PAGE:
Hafter said he believes the Attorney General has been “derelict in her duties” and that her refusal to cooperate with the Executive Branch has created a liability that may be punishable as a misdemeanor under state law.

Hafter also said he today received confirmation from a reliable source inside the Nevada State Bar that a formal ethics complaint has been filed against the Attorney General for violations of attorney-client privilege when she disclosed certain pieces of information in her publicized response and explanation letters to Governor Gibbons.

Joel Hansen, an attorney and the Independent American Party candidate for Attorney General, disagreed with his colleagues and said he believes it is a violation of state law for the Governor to go outside the Attorney General’s office in order to pursue health care reform lawsuit.  Hansen said in his opinion, the correct legal avenue for the governor to take would be to call a special session of the legislature asking them to order the Attorney General to follow his instructions, just as the governor of Arizona did last week.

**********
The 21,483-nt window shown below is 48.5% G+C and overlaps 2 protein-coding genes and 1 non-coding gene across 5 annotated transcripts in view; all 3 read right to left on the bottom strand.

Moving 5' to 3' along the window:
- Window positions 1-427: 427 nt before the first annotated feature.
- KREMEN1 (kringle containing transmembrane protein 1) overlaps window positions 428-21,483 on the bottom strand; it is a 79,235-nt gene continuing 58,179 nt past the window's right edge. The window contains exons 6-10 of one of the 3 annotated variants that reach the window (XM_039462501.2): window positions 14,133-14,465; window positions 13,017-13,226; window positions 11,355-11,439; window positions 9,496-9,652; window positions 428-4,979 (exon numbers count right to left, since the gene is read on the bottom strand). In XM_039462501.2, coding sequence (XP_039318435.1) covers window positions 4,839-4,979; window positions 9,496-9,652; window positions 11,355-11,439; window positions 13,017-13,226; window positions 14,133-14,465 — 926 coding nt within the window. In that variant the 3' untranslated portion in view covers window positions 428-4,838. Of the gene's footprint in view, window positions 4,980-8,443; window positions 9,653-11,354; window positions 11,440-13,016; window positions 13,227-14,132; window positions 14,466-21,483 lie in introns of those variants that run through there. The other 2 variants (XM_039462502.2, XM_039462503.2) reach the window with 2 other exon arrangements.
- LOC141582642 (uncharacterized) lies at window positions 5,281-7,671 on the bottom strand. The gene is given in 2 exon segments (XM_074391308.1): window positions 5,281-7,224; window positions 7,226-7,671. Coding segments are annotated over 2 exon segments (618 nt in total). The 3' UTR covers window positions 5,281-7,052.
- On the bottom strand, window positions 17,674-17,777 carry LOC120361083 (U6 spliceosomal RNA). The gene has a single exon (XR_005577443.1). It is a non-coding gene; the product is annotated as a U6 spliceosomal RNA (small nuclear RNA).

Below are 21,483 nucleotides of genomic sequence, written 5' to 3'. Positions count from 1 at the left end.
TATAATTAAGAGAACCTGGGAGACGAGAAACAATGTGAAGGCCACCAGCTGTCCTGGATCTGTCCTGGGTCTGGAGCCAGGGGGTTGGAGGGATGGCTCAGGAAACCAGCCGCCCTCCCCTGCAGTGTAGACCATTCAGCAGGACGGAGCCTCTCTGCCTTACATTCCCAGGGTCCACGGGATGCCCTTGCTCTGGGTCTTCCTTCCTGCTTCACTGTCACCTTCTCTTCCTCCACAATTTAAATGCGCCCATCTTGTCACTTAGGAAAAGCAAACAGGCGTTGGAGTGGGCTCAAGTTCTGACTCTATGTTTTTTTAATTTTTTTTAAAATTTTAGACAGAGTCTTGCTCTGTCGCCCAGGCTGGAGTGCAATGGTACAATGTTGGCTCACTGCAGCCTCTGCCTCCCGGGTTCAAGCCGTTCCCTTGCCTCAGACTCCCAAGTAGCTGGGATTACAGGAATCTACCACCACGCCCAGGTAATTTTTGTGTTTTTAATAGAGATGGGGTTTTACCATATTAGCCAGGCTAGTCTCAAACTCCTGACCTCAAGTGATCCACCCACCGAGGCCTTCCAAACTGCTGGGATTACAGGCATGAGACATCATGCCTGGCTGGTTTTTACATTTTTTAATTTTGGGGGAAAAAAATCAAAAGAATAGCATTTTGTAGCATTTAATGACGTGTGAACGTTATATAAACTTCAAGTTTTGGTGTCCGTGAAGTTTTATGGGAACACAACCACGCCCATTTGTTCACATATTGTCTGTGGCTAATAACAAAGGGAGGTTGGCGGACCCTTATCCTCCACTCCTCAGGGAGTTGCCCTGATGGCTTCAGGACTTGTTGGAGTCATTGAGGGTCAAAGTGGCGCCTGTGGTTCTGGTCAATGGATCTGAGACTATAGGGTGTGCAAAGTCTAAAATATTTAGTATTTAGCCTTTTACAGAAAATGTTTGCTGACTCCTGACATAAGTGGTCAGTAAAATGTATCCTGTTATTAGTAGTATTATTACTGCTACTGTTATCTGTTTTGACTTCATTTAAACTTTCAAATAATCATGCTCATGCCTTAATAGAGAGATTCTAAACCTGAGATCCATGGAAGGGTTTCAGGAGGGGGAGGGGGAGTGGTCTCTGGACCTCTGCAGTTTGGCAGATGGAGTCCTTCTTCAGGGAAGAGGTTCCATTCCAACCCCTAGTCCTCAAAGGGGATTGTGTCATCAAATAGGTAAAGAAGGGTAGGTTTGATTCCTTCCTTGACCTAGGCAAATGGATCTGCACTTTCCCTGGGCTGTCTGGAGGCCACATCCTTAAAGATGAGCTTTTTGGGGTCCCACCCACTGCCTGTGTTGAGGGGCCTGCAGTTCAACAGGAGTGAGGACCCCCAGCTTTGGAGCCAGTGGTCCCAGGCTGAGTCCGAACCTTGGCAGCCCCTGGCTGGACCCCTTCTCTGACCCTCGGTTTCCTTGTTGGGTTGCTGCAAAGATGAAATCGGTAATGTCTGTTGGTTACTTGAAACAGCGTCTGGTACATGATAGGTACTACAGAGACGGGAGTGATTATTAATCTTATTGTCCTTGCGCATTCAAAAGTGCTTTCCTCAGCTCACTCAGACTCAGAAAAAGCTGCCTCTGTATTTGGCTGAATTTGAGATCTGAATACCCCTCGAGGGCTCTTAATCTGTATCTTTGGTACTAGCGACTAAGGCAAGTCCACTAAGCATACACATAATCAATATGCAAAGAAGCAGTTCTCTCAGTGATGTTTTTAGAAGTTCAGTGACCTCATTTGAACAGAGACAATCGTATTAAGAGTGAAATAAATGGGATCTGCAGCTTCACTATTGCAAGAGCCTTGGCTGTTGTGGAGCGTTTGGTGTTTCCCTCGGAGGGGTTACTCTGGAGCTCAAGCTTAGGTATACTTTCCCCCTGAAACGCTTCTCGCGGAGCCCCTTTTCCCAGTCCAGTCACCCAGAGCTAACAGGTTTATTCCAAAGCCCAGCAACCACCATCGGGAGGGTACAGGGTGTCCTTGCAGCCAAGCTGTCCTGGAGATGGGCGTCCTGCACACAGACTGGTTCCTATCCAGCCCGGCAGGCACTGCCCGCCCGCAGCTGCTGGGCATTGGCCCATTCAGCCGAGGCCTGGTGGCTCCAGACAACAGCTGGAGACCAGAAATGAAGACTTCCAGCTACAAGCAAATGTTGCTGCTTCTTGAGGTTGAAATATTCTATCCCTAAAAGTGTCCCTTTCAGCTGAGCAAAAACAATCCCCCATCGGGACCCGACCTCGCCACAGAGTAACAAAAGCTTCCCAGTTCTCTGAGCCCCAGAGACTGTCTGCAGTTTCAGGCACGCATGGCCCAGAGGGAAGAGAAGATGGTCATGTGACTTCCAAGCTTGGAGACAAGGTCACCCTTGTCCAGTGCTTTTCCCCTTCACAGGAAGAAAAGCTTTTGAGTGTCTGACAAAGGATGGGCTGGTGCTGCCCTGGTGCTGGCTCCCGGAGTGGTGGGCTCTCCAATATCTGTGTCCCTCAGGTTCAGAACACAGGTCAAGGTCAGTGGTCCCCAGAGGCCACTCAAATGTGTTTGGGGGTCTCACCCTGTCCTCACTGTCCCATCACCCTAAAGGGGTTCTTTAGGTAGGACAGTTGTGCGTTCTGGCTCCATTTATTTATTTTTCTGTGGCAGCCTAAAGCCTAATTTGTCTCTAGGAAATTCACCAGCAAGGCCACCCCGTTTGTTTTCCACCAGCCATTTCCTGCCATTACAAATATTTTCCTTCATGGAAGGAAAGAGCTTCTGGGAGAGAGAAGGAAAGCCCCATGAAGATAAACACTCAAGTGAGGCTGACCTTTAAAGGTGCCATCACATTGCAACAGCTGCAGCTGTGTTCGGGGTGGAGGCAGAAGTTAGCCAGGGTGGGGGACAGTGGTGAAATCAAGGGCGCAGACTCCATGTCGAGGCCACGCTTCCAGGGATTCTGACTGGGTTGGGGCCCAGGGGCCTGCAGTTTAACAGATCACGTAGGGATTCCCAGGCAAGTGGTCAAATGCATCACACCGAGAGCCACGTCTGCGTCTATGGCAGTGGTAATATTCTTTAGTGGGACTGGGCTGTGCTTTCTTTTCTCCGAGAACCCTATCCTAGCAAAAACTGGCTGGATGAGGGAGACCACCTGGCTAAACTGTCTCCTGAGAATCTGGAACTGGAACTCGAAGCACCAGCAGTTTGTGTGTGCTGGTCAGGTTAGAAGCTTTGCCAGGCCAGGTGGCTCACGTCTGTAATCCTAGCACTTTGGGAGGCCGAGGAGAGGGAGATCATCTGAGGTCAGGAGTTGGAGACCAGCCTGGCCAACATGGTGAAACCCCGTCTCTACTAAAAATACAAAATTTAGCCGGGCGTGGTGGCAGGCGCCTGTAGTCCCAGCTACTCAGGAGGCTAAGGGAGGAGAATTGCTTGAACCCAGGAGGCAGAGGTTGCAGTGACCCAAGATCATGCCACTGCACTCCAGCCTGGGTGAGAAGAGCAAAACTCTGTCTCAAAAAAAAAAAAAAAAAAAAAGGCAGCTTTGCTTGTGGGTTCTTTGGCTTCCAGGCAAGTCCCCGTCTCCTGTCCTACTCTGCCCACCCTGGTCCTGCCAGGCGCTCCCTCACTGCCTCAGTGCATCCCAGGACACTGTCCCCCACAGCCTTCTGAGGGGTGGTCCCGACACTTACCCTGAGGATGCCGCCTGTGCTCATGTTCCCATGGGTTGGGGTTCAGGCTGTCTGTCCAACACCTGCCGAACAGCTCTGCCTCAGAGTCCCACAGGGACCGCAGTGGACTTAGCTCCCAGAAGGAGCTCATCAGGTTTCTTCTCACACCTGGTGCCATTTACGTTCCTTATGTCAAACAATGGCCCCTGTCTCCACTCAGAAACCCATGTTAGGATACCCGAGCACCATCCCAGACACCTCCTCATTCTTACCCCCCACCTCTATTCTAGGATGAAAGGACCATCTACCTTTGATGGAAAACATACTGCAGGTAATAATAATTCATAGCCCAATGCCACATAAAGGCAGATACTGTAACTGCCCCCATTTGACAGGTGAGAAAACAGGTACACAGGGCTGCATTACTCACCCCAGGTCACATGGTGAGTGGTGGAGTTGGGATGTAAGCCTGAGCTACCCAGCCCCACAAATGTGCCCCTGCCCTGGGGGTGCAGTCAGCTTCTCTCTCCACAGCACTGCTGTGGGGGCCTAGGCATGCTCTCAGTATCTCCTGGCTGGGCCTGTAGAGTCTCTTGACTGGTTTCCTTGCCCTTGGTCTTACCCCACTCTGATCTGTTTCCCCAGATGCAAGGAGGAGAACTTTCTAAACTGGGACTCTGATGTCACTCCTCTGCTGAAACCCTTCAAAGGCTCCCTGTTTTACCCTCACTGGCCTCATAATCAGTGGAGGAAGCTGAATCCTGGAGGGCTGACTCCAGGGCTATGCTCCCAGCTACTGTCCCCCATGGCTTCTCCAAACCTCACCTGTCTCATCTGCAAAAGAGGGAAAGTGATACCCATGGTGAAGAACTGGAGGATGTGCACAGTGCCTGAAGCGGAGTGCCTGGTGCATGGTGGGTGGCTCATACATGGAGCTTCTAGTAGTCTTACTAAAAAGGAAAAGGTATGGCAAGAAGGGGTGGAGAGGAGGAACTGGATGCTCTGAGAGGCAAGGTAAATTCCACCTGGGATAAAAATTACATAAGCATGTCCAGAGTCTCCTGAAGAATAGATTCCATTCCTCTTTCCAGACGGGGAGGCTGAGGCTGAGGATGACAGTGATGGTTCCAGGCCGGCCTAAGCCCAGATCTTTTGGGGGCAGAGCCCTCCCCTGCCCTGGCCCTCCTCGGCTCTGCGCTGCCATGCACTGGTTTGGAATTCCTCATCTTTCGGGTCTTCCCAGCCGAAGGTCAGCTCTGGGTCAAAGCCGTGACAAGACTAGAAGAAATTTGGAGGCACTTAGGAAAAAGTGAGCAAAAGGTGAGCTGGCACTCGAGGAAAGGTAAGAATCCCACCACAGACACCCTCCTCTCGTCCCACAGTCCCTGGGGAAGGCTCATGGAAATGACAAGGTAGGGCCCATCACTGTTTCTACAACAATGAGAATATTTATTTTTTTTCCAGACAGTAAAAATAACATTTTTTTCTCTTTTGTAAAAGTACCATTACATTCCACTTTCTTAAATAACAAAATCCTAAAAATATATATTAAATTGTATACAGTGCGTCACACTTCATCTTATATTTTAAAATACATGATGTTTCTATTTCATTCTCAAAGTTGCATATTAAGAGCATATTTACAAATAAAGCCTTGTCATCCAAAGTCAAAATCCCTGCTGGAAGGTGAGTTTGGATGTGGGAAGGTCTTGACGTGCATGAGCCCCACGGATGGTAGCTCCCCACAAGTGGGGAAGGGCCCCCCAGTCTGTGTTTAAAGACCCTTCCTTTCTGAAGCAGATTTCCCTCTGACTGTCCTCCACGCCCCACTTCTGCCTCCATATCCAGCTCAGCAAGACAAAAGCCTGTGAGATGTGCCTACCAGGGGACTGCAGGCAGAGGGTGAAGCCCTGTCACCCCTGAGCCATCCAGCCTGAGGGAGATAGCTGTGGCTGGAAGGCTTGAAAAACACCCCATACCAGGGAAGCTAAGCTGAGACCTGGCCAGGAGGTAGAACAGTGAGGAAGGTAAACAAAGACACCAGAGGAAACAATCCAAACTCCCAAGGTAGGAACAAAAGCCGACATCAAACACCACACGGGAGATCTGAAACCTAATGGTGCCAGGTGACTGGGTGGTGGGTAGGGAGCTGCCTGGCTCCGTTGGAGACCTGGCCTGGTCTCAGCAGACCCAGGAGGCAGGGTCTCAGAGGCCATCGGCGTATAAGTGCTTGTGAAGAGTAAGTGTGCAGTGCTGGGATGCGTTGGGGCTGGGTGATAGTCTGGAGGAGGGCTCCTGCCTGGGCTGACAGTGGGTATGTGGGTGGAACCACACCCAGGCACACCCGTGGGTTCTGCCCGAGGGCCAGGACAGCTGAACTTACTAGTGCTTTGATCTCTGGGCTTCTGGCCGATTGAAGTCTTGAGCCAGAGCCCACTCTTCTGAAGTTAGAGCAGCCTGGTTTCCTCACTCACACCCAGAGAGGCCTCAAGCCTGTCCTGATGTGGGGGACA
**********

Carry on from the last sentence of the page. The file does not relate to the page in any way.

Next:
Hutchison disagreed with Hansen and said his interpretation of Nevada statues is that the Executive Branch is within its rights to retain outside, pro-bono counsel in certain instances.

“The Attorney General is not necessarily the chief legal officer for this kind of lawsuit,” Hutchison said, arguing this is so in part because the suit will be prosecuted against the federal government in a court in another state.

“And if the Attorney General can appoint subordinate counsel at her own discretion,” Hutchison added, “Surely the Executive Branch retains that same right.”

Attorney and former General Counsel and Chief of Staff to the Governor, Josh Hicks, said there are good arguments on both sides of the issue and said a question like this has never before “come to a head” for the state. Hicks said that among other things, the disqualifying language in the statues must be examined.